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58 minutes ago, Dan Warnick said:

https://www.treasurydirect.gov/tdhome.htm

The safest place in the world right now to preserve your wealth and earn decent interest that, for the 30 year instruments I believe, is at @ 5% right now.  I also believe that is better than the return of the S&P 500 over the last several years.  There are a number of tools to utilize in a downturn, even a major correction as well, but you need to monitor such tools at least daily to make sure they are moving in the right direction.  I am no expert and for the upcoming (in my opinion) major correction I am following the advice of a bear market adviser.  I will say this: get a detailed accounting of your retirement investments and see where they are positioned and what they are made up of.  This may be harder to get than you think, but insist and get it.  If it is full of junk, emerging market 50, 75 & 100 year bonds and derivatives, I would say you need to cash it in and turn it in to cash.  Pay the taxes on it, get your money back under your own control and put it in U.S. Treasuries at least, and move on.  You will have to pay taxes eventually no matter what and the tax rate is probably the most favorable right now, and should only get worse in the future.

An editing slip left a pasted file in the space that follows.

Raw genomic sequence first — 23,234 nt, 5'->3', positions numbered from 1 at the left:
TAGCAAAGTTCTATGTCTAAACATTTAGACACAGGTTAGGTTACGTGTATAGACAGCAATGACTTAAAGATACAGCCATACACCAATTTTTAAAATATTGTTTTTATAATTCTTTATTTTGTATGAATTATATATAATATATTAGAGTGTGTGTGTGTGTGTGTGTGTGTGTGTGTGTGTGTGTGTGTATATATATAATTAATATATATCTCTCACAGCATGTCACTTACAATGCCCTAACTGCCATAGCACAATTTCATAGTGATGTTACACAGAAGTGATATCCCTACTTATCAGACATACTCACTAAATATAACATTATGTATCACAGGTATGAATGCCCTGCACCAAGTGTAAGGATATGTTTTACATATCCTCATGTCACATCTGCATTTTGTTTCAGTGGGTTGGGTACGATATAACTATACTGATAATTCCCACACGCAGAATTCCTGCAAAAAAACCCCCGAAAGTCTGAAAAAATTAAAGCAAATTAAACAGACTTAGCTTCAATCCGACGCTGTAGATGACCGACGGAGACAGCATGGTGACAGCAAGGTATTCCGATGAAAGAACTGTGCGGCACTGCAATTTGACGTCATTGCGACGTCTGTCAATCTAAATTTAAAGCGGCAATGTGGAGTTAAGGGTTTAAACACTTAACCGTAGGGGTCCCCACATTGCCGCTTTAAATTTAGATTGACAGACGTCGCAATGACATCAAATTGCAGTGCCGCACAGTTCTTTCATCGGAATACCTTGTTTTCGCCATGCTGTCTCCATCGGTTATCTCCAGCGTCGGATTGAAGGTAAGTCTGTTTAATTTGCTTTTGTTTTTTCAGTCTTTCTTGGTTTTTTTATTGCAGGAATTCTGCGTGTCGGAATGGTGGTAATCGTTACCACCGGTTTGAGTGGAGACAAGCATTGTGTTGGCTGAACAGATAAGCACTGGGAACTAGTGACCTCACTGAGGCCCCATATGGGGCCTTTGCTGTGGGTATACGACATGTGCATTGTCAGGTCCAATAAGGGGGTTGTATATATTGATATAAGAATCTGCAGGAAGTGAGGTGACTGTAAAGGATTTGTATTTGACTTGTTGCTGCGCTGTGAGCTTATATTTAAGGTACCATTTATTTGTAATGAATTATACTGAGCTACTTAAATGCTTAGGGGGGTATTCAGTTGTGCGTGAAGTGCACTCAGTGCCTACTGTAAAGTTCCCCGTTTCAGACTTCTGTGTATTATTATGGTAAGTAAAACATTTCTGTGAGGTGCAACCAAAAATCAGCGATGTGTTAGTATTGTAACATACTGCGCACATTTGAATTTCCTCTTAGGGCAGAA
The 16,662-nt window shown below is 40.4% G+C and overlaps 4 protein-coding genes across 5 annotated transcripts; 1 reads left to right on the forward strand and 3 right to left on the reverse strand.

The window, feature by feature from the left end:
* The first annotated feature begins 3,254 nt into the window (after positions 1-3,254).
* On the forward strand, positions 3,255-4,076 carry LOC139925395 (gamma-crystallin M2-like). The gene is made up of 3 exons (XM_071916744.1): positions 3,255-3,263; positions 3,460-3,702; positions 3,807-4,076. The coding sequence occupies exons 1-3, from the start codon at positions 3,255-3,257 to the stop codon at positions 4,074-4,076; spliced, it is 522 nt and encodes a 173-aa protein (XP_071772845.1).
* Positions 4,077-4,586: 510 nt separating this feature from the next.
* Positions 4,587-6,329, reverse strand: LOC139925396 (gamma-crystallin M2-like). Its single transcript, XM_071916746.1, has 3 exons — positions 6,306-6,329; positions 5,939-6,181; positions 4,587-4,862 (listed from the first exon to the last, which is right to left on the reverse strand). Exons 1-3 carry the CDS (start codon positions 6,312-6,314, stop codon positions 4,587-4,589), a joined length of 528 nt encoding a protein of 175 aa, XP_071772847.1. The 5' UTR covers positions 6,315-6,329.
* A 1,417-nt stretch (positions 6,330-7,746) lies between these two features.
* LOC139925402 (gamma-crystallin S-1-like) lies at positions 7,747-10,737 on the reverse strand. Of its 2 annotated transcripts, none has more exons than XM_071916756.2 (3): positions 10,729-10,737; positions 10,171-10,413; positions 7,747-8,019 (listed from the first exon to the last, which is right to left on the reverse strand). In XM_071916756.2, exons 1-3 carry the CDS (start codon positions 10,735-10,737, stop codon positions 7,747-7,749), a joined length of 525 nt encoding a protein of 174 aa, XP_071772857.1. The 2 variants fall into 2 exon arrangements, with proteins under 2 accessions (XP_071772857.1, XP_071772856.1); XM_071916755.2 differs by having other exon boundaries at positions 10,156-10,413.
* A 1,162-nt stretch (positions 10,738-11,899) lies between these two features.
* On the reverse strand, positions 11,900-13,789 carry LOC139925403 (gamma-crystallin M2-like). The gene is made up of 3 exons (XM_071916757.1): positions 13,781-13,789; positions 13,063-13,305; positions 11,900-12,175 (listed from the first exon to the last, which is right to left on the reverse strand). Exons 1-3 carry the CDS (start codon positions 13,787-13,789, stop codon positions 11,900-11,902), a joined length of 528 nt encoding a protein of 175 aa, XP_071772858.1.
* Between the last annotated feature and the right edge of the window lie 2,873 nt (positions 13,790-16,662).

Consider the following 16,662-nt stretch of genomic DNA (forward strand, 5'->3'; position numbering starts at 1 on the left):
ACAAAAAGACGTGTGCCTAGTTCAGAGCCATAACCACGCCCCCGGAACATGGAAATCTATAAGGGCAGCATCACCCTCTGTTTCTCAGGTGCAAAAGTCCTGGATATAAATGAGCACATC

Thanks very much Dan.  I did what you suggest above 2.5 years ago on advice but 6 months ago felt like I was missing out and went back in.  Perhaps I was early.

TXPower

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12 hours ago, TXPower said:

Thanks very much Dan.  I did what you suggest above 2.5 years ago on advice but 6 months ago felt like I was missing out and went back in.  Perhaps I was early.

TXPower

Yes, the bears without evidence have been calling the crash for years.  The difference now, in my opinion, is that the evidence is now abundant.

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(edited)

15 hours ago, TXPower said:

 

Lira Collapses As Erdogan Tells Turks: They Have ‘Their Dollars,’ We Have ‘Our God’

Maybe the headline should be ....'as Erdogan Tells Turks: They Have 'Their Dollar,' We Have ME'

Edited by Dan Warnick

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Just now, Dan Warnick said:

Lira Collapses As Erdogan Tells Turks: They Have ‘Their Dollars,’ We Have ‘Our God’

It must be comforting to know your leader is talking to gxd about things, not to mention that your gxd is limiting his/her/its time to the matters inside your borders.  Just being sarcastic, folks.  Nothing here, move along.  :)

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On 8/9/2018 at 7:47 PM, damirUSBiH said:

Time for the world to switch to gold or RMB

I would argue that the balancing forces of the market + capitalism + democracy will almost always be more fair than market + capitalism + Socialism with Chinese Characteristics.  If you think world currencies and markets are manipulated now, envision a world where The Standing Committee of the Central Political Bureau of the Communist Party of China is in control.

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If Saudi stop oil trade in Dollars, US will be at back foot